Yet, Texas is just the tip of the iceberg, Dalven wrote in a statement.
“Most people don’t know this, but in the last five years, states have quietly passed 288 restrictions on access to abortion,” he said.
Trussell noted that some women are already traveling hundreds of miles for an abortion clinic and more will find themselves in the situation if the restrictions are upheld.
Trussell said you don’t have to go beyond the authors of the bill to show that the intentions of these restrictions are to close clinics, as the authors said “quite frankly.”
Office of Population Research postdoc research associate Abigail Aiken, another signatory on an amicus brief supporting Whole Woman’s Health, said that though this case will not reverse the legally protected right of women to choose an abortion, it will make practice of that right extremely difficult or impossible.
“The Supreme Court has recognized that abortion is a constitutional right,” Dalven said. “But a right without access is no right at all. That is why it is so important that the Court strike down these laws.”
Trussell said that the new restrictions on the Texas clinics don’t make abortions any safer and that the procedure is already extremely safe. He said that there are riskier procedures that are performed without these restrictions, like colonoscopies.
Texas Senator Ted Cruz ’92, Florida Senator Marco Rubio and 172 other members of Congress signed a brief supporting the pro-life side of the case.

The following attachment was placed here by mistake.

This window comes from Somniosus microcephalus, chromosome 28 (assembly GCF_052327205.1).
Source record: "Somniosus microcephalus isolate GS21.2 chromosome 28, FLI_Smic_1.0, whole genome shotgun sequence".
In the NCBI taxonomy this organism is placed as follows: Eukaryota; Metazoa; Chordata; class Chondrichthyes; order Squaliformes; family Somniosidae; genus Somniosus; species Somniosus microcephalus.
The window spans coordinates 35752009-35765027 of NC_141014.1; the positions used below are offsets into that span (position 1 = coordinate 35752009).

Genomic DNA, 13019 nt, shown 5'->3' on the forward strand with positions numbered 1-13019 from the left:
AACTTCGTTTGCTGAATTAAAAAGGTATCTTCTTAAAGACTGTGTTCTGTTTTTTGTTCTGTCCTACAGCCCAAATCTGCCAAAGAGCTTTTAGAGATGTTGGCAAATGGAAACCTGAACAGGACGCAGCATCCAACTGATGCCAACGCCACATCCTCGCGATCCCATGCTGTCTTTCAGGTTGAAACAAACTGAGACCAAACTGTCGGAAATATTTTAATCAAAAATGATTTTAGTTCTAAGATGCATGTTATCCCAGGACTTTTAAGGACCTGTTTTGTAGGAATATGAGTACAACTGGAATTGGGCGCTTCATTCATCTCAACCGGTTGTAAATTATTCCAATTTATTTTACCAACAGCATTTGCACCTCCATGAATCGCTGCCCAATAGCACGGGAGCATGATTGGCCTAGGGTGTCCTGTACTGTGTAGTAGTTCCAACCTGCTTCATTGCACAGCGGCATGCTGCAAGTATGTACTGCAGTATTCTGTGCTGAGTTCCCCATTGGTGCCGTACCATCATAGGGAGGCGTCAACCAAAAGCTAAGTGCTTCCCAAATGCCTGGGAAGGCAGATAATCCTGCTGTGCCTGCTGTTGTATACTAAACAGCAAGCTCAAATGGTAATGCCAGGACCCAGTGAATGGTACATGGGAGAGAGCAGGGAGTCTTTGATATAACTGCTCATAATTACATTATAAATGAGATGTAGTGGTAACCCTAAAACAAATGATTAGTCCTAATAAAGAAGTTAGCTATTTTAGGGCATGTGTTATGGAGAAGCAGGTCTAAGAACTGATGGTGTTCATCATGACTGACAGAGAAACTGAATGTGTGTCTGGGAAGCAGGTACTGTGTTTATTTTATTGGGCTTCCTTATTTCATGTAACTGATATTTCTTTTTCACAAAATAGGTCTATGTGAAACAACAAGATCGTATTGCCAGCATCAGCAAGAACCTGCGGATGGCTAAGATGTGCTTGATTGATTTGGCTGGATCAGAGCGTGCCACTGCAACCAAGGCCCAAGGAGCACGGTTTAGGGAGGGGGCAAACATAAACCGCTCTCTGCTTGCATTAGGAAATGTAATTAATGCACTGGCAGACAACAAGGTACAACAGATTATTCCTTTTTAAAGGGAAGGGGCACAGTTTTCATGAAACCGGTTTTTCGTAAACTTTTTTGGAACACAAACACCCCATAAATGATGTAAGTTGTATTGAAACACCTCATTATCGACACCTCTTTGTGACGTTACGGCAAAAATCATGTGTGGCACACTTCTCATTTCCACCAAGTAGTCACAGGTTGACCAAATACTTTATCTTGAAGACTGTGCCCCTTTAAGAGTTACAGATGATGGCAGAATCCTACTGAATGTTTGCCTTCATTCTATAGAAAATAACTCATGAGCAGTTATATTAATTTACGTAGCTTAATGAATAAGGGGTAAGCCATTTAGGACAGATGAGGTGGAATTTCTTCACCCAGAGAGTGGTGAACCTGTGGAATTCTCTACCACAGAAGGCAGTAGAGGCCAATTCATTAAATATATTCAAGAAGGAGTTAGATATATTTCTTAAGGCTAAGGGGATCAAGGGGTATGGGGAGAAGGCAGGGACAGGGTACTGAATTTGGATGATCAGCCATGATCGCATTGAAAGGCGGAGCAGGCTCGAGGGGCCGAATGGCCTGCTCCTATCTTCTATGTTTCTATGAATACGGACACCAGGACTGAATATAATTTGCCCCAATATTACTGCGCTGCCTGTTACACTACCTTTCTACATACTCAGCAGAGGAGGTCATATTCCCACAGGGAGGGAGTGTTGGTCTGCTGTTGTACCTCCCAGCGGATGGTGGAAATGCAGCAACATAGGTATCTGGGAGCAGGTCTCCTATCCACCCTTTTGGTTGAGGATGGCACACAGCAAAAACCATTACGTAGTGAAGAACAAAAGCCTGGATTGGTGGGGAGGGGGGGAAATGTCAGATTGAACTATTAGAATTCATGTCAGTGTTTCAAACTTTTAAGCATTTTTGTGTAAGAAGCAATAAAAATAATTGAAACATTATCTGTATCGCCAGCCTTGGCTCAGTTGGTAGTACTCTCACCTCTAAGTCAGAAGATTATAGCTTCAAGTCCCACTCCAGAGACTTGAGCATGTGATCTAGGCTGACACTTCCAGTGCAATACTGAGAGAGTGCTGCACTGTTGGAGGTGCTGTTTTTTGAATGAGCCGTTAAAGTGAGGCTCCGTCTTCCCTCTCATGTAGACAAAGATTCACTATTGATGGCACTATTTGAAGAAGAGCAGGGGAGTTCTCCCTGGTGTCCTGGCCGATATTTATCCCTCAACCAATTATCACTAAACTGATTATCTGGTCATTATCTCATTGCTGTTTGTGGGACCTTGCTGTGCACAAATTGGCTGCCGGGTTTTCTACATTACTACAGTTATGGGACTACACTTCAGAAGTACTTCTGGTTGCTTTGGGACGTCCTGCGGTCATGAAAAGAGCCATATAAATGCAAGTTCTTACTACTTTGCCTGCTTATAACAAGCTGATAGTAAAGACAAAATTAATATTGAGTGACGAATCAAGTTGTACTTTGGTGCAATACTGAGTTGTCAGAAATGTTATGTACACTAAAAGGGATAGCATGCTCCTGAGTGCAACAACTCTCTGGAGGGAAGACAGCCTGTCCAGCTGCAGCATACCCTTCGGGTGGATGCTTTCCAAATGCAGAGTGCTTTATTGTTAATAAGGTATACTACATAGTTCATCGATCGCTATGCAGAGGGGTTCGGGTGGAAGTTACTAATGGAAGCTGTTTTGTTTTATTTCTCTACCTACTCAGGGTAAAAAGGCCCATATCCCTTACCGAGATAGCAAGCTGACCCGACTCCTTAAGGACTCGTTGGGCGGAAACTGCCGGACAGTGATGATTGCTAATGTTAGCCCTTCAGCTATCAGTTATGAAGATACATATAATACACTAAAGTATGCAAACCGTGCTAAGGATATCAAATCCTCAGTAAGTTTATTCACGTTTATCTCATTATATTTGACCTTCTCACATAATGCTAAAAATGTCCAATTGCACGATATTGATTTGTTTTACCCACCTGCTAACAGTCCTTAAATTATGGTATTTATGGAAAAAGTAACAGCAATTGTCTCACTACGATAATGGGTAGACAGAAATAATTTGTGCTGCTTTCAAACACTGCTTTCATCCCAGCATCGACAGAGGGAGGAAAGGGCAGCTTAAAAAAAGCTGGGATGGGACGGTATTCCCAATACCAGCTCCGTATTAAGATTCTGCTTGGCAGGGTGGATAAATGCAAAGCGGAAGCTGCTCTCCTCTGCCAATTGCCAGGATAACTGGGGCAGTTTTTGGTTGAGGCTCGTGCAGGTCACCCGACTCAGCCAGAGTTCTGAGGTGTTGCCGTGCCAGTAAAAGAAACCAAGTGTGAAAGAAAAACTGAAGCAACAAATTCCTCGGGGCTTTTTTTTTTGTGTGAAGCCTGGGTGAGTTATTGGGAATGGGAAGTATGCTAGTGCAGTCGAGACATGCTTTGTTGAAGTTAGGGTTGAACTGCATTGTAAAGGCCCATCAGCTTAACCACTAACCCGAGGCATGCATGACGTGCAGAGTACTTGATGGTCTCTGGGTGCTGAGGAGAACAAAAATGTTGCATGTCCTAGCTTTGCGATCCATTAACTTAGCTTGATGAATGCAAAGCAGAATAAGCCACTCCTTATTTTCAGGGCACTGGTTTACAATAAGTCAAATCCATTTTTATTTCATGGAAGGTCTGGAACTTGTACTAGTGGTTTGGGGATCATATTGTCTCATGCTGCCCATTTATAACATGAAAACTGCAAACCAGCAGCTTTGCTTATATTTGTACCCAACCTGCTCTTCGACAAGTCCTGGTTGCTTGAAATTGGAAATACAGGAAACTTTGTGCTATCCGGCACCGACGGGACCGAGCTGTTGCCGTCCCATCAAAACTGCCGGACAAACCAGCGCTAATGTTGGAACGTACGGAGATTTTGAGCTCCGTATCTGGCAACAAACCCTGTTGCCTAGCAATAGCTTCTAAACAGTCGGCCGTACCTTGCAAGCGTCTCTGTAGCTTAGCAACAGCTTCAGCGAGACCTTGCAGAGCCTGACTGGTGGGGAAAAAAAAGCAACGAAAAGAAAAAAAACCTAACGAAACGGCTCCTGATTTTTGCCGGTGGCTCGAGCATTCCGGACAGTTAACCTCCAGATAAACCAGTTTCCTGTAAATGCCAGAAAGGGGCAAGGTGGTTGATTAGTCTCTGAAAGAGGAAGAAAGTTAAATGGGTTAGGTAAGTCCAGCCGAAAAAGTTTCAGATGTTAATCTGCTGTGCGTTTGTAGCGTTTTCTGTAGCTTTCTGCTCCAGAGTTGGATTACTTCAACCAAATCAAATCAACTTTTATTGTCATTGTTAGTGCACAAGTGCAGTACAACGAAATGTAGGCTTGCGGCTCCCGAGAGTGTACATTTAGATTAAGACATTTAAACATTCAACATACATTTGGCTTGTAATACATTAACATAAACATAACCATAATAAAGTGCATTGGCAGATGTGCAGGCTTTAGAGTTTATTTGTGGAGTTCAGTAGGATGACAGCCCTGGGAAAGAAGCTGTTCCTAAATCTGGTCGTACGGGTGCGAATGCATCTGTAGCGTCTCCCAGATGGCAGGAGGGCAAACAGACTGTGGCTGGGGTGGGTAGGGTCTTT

Trussell said that Cruz “doesn’t believe in science.”
“I don’t think that anybody really, who has a brain, actually, could argue that these restrictions improve women’s health,” Trussell said. “How could they possibly? They’re not designed to do that. They look like they’re doing that and they’re deliberately designed to sound good, but when one looks at it or one thinks about it for even a nanosecond, one realizes it’s just preposterous.”
Cruz’s office did not respond to multiple requests for comment.
Franck said the brief he signed cites previous precedents asking the court to be mindful of things it ruled for previously.
“Legislatures are both more representative and more informed to make those kinds of decision,” Franck said. “It’s really not good for the health of our democracy or constitution for judges to pretend in the name of the Constitution [that] they get to make those very diminutive judgments about those policy questions.”
However, Trussell noted that the problem is that many justices turn to their own preconceptions when it comes to the issue of abortion.
“I think we’re all extremely worried,” Trussell said.
Franck said that there’s a network of scholars and lawyers who write these amicus curiae briefs that asked Wilson and Franck to sign. He said that this brief had 24 signatories, among them scholars of federalism and experienced law professors, such as Stanford Law Professor and director of the Stanford Constitutional Law Center Michael McConnell.
Trussell said there are dozens of briefs for both sides, notably including pro-choice briefs from 100 lawyers testifying that an abortion at a young age allowed them to finish their education and establish their careers.